Even within the Gulf of Maine, the warming pattern isn’t evenly distributed, leaving southwest Maine most at risk of becoming an undesirable environment for lobster.
Andrew Pershing, chief scientist for the Gulf of Maine Research Institute, said recent studies show changes in the fishing industry could be gradual.
If lobster numbers decline, he said, the figures will likely first return to what was considered normal in the area prior to record-breaking years in 2013 and 2016.
“The difference between old and new lobstermen is that new lobstermen have had nothing but making good money and don’t know what lean years are like,” said Henry Teverow, economic development director for the town of Stonington.
Tammy Hagerthy, of Stonington, has been working on lobster boats since she was a kid. She started on her grandfather’s boat, worked on her husband’s boat and now owns her own, a 26-footer called The Scallywag.
She said she’s not worried about climate change but thinks it might be a problem someday.
“I feel bad for these young guys because when changes come and the water warms up, they’re not going to be able to afford these bills,” she said, citing payments for boats, gear and vehicles that can total thousands of dollars.
Lobstermen have a few options if the industry undergoes a prolonged downturn. If warming temperatures push lobster further offshore in search of colder water, the boats could follow them. But offshore fishing requires a separate license and oftentimes a larger boat.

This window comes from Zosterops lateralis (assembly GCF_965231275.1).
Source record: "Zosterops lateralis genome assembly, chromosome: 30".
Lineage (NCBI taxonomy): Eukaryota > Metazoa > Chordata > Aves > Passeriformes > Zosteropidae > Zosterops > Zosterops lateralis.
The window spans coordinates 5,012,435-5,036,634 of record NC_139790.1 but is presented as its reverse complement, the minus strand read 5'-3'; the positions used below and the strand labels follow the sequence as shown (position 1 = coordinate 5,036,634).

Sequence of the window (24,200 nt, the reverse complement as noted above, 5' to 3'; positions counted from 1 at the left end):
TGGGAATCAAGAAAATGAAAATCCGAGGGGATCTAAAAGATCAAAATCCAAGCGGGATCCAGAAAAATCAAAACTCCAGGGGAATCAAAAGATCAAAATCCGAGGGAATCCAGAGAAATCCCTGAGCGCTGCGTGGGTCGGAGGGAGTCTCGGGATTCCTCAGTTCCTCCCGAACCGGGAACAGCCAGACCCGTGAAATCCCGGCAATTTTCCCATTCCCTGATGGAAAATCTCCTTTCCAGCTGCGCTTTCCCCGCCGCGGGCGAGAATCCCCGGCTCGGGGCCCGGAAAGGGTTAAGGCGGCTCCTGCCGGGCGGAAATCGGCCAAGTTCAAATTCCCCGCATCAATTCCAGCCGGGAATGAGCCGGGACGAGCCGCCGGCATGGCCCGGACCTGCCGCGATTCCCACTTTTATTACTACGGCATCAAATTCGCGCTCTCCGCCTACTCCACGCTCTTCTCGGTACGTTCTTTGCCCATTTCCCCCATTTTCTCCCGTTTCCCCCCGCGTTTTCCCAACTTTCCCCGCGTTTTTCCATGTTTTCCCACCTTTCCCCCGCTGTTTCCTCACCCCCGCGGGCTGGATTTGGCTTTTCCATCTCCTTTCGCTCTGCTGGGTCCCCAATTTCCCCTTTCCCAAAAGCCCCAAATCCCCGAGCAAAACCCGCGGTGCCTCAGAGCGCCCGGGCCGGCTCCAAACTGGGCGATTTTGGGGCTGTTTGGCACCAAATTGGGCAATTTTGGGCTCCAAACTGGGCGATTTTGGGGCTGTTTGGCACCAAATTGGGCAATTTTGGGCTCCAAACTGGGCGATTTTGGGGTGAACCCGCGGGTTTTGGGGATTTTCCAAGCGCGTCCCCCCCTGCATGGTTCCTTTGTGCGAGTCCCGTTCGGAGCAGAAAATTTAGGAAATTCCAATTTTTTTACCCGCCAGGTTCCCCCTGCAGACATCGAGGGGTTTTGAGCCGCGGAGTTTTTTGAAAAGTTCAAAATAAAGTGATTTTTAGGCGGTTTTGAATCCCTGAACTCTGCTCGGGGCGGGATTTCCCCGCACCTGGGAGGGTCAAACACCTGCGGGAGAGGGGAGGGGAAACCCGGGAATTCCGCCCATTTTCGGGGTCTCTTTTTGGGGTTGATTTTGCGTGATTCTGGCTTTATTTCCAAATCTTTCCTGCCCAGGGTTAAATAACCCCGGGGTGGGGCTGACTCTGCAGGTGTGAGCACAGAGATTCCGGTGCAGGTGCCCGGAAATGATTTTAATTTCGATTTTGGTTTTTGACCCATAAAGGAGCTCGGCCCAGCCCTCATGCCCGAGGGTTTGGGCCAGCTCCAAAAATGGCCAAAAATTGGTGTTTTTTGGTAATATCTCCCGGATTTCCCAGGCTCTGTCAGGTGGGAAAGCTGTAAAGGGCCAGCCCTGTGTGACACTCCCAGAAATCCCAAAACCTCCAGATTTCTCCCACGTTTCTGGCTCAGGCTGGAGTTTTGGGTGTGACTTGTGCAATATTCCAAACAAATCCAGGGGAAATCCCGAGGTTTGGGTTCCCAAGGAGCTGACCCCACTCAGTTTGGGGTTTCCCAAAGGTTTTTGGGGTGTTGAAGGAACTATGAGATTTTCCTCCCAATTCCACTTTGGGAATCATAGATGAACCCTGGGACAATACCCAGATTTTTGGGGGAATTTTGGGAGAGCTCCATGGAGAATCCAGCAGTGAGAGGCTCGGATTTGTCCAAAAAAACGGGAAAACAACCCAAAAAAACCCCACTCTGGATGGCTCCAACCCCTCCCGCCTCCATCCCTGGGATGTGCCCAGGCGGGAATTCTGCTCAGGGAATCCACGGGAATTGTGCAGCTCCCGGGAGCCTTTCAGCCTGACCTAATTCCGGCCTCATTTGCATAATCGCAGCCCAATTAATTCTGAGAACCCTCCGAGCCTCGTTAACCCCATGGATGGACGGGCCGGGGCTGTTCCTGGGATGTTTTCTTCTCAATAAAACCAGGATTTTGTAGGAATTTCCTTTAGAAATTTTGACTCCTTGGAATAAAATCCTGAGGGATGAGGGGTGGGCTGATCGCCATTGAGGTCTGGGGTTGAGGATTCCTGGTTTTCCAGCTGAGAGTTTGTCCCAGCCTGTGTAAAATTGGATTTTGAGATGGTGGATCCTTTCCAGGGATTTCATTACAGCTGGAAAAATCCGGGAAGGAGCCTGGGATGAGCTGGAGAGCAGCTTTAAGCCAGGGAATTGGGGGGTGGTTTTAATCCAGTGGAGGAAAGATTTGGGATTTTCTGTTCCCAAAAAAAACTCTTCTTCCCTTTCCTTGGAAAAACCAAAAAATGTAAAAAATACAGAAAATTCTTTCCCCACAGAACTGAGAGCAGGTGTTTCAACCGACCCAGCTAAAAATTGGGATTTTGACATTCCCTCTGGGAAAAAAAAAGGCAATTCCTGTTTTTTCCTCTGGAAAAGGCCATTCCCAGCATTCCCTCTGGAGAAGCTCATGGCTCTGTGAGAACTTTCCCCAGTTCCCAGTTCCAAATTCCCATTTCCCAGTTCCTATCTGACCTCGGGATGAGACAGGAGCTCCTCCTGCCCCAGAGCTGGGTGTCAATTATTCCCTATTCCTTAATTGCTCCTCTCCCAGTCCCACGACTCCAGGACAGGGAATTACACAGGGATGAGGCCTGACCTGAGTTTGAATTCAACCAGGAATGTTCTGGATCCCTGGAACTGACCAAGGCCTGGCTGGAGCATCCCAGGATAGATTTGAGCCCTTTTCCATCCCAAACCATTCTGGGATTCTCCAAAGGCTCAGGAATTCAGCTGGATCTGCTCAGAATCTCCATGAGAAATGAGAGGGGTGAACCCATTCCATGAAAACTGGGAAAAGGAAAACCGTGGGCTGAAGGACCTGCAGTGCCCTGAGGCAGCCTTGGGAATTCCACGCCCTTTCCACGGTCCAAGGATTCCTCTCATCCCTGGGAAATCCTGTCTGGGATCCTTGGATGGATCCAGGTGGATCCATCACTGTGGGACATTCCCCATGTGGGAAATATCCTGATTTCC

They could also switch to fishing other species, though that often requires a significant investment in new equipment.
“I do try to not be all doom and gloom. Fishermen are resilient and we try to be adaptable,” McDonald said. “I think squid are going to be the first emerging fishery that has the population that can sustain commercial fishing pressure.”
Many lobstermen say climate change will likely be a challenge for future generations. But they’re optimistic it won’t mean the end of an industry that has sustained local economies for more than 150 years.
“If anything, it’s going to affect the grandchildren,” Hagerthy said. “But we’re all going to adapt to it. It might be our lobster season 30 years from now comes in January. Those lobster are still going to come, and they’re going to come when the temperature is right.”